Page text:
the possibility digitalization offers to lower costs and increase the
efficiency of many processes and jobs in various fields. A basic example of
digitalization is converting written documents to pdf files or providing
services remotely using phones and computers, thereby creating business value for
those services. The ability of converting analog and physical information into
digital format reduces costs for businesses, provides them with easy access to
the data, and creates less need for physical storage. With the growing number
of people gaining access to the internet, digitalization is becoming a powerful
tool and platform that can be used to advance in the 4IR. Thus, companies must
carefully calculate their transition towards digitalization to gain a competitive
advantage through it.
Artificial intelligence technologies can also provide businesses with
the ability to optimize their operations and improve customer service. Furthermore,
the use of AI increases work efficiency by enabling employees to focus on tasks
that are more demanding and complicated. According to a study carried out by
the IT company Infosys, a significant number of “organizations have benefited
from the automation of processes (46%), cost savings (44%), increased
productivity (44%) and an increase in revenue (39%).”
Integrating AI into the daily workflow offers big potential to businesses and
companies. However, it is important that businesses carefully approach this
tool and review its ethical aspects, taking into account transparency, data
privacy, and fairness to ensure the success of AI integration in business and
Businesses can also take advantage of blockchain technology. To put it
in simple terms, blockchain is necessary for the establishment and market
trading of crypto currencies and NFTs (Non-Fungible Tokens). Blockchain makes
it possible to establish ownership of non-tangible assets through a database or
ledger on the internet. One of the biggest advantages of this technology is
that companies can use it to accept and make transactions with clients and
other businesses in mere seconds without needing to go through a bank. Due of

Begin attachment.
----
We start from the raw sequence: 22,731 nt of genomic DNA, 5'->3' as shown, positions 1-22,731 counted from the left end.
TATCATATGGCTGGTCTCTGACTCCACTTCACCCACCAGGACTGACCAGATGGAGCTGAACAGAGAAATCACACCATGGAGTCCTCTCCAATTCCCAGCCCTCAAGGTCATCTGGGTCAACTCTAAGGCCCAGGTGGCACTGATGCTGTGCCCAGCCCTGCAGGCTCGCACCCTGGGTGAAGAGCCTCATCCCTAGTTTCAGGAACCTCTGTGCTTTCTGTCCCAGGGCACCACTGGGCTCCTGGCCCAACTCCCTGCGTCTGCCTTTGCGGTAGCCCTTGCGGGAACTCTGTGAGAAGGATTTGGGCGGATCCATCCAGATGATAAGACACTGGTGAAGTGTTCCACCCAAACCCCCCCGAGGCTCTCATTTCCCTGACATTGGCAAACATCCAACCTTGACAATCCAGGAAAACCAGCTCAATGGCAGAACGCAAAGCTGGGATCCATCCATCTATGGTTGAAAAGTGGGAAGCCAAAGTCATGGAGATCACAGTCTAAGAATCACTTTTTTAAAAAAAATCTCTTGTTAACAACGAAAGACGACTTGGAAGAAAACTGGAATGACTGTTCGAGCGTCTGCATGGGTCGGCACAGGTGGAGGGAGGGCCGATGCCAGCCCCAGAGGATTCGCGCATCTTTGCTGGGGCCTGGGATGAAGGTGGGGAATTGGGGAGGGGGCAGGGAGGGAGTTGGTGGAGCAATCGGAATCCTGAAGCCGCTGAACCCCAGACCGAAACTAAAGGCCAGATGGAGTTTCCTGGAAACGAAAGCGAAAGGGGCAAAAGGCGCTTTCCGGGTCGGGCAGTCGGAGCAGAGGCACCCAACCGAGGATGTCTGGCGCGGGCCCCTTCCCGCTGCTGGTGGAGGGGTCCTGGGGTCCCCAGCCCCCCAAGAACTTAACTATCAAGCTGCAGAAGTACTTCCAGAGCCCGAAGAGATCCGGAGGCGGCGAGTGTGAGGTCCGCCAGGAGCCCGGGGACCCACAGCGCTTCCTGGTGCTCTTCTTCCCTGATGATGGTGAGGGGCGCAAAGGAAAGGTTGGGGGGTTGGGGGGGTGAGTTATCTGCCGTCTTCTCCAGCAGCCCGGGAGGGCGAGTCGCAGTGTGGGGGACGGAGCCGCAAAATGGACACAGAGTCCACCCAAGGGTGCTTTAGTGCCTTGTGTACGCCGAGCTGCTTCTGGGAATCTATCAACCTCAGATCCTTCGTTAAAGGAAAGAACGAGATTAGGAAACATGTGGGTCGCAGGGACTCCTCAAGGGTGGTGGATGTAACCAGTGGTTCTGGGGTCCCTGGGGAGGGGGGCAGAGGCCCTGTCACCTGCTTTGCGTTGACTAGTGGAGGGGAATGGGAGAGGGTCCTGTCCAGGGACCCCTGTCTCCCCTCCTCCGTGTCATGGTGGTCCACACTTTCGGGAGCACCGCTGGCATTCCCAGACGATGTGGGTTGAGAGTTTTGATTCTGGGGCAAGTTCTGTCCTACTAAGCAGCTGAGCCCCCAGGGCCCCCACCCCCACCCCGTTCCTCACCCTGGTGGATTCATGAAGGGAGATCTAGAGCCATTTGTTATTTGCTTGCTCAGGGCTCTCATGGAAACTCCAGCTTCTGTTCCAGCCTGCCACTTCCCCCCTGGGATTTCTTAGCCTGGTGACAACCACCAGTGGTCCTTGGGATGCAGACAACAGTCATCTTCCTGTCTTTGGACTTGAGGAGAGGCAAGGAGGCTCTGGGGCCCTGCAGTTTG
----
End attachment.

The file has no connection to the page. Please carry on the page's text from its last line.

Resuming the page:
the nature of this technology and the online ledger, everything is verified
through an encrypted peer-to-peer network. While blockchain technology is still
relatively new, it may pave the way for new kinds of payments in the near
future. Businesses can also use
blockchain to securely transfer data from one place to another and save money
instead of buying space in current data centers.
Big data analytics also has great potential for businesses and
companies. In simple terms, big data is any type of data – with no specific
size or format – that is raw and unfiltered. This provides businesses and
companies with the opportunity to make a sophiscated analysis of the data,
enabling them to identify trends, predict future events, and make more informed
decisions. Saudi oil company Aramco’s 4IR Center, for example, “receives more
than 5 billion data points [every day], generated from Aramco’s operations
across the Kingdom, as well as access to millions of engineering drawings, and
inspection and maintenance data. Combining this operational big data with the
available computing power, state-of-the-art AI and machine learning tools, the
Center is able to translate the data into actionable insights, which help
predict and improve asset performance, safety and reliability.”
Thus, the ability of big data to process and analyze large sets of real-time
data provides companies and businesses with a distinct competitive advantage.
Finally, companies could benefit from automating repetitive tasks and
processes to increase cost savings, efficiency and productivity. Automation involves
the use of robotics, software, and smart technologies to perform everyday tasks
such as data entry, scheduling, and customer service requests. In the field of
financial and market forecasting, automation is increasingly being used in
tandem with machine learning, and AI specifically, to analyze data and forecast
future market trends due to its ability to detect unique patterns within very
large data sets, which would otherwise remain undetected with normal technology
and forecasting tools.
However, while the 4IR would generate clear benefits for companies,
businesses and consumers, it is also necessary to consider the potential negative
effects, which include loss of employment, ethical issues, undesired social
impact, and challenges to sustainable development.
As stated above, many jobs would need upskilling and reskilling. While
this revolution would create a lot of jobs and opportunities in the future, job
losses would also be inevitable due to the same cause. A report by McKinsey &
Company states that up to 400 million to 800 million jobs would be lost
globally by 2030.